In lower Manhattan, sections of a Broadway sidewalk feature names of former world leaders who paraded in New York City during the 20th century. There’re 11 Muslim names etched into downtown sidewalks, and all names were put there for good reasons. The names were very nicely placed onto the sidewalks in 2003, but Muslims now noticed it and act offended, when in reality, there’s nothing to even cry about.
Critics are now demanding that the city remove the 11 names revered by Muslims on the downtown sidewalk, claiming that it is an insult for people to trample on them.
It is a hate crime and must be prosecuted,” Alina Nisar wrote on an online petition calling for the removal of the name Mohammad from the 200 names in black granite along Broadway from Battery Park to City Hall, installed in 2003 to honor every ticker tape parade to travel down the corridor.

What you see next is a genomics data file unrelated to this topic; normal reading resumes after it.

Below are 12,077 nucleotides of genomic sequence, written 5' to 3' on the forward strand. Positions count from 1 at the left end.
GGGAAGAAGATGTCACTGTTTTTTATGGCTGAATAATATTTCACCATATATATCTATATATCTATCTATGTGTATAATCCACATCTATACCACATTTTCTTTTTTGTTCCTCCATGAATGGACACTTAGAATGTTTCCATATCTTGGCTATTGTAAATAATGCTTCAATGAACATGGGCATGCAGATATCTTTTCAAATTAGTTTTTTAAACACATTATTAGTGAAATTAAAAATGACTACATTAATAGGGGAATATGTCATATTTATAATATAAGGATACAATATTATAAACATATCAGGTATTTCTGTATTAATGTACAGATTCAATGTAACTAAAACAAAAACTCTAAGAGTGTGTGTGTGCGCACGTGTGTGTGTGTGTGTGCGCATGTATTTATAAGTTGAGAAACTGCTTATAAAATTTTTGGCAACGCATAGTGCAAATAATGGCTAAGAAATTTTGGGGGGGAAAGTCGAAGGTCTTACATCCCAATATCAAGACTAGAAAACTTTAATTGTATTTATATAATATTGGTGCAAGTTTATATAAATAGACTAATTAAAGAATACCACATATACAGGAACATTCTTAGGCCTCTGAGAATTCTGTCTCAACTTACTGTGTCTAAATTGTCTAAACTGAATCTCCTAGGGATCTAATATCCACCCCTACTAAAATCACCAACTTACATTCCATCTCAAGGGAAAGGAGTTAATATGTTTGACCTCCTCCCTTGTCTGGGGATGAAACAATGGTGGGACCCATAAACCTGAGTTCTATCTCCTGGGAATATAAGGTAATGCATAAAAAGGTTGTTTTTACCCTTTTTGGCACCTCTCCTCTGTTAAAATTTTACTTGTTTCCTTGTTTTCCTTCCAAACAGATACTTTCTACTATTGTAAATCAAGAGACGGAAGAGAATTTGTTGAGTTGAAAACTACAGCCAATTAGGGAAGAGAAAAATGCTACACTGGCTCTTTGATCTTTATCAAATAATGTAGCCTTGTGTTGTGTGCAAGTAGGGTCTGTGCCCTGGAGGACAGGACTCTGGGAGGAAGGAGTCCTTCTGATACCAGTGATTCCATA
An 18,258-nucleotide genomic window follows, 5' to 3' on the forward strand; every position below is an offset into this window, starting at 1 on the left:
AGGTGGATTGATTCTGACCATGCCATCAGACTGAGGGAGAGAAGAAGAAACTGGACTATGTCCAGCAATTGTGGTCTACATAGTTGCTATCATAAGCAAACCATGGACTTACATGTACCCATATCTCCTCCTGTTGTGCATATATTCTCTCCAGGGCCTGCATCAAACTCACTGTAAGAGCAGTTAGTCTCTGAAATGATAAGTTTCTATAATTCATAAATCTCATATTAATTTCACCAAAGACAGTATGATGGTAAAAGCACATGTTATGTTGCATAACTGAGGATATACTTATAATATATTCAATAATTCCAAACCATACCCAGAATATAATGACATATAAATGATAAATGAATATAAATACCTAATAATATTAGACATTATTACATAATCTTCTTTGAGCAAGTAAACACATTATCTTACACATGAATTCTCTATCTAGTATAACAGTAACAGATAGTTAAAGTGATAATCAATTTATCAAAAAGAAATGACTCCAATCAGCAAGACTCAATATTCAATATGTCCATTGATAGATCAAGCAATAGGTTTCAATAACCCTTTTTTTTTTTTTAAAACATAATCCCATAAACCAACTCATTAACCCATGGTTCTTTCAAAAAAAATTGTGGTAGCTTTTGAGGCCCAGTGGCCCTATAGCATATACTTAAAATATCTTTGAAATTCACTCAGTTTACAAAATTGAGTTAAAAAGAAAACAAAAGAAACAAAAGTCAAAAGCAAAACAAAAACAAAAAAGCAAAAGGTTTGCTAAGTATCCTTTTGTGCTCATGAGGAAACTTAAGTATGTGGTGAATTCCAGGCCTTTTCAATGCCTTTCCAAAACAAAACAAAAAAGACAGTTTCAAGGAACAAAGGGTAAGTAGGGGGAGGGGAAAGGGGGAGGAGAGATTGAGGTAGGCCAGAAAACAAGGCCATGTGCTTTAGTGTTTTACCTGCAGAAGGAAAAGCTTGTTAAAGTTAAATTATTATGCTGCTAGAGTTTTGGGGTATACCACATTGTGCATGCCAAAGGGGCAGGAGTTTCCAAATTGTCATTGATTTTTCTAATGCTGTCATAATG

But the engraving — located on Broadway between Rector Street and Exchange Place — isn’t for the prophet at all, it’s for Mohammad Reza Pahlevi, the former Shah of Iran who was a close ally to Uncle Sam.
Pahlevi’s name was installed to commemorate a City Hall reception and parade for the ruler on Nov. 21, 1949, as part of the Big Apple’s “Canyon of Heroes.”
“It was with the utmost respect…that we placed granite markers…to more permanently commemorate them,” said Jessica Lappin, President of the Alliance for Downtown New York.
It’s unclear why there is a movement afoot now — as opposed to 14 years ago — to remove that name, and 10 others.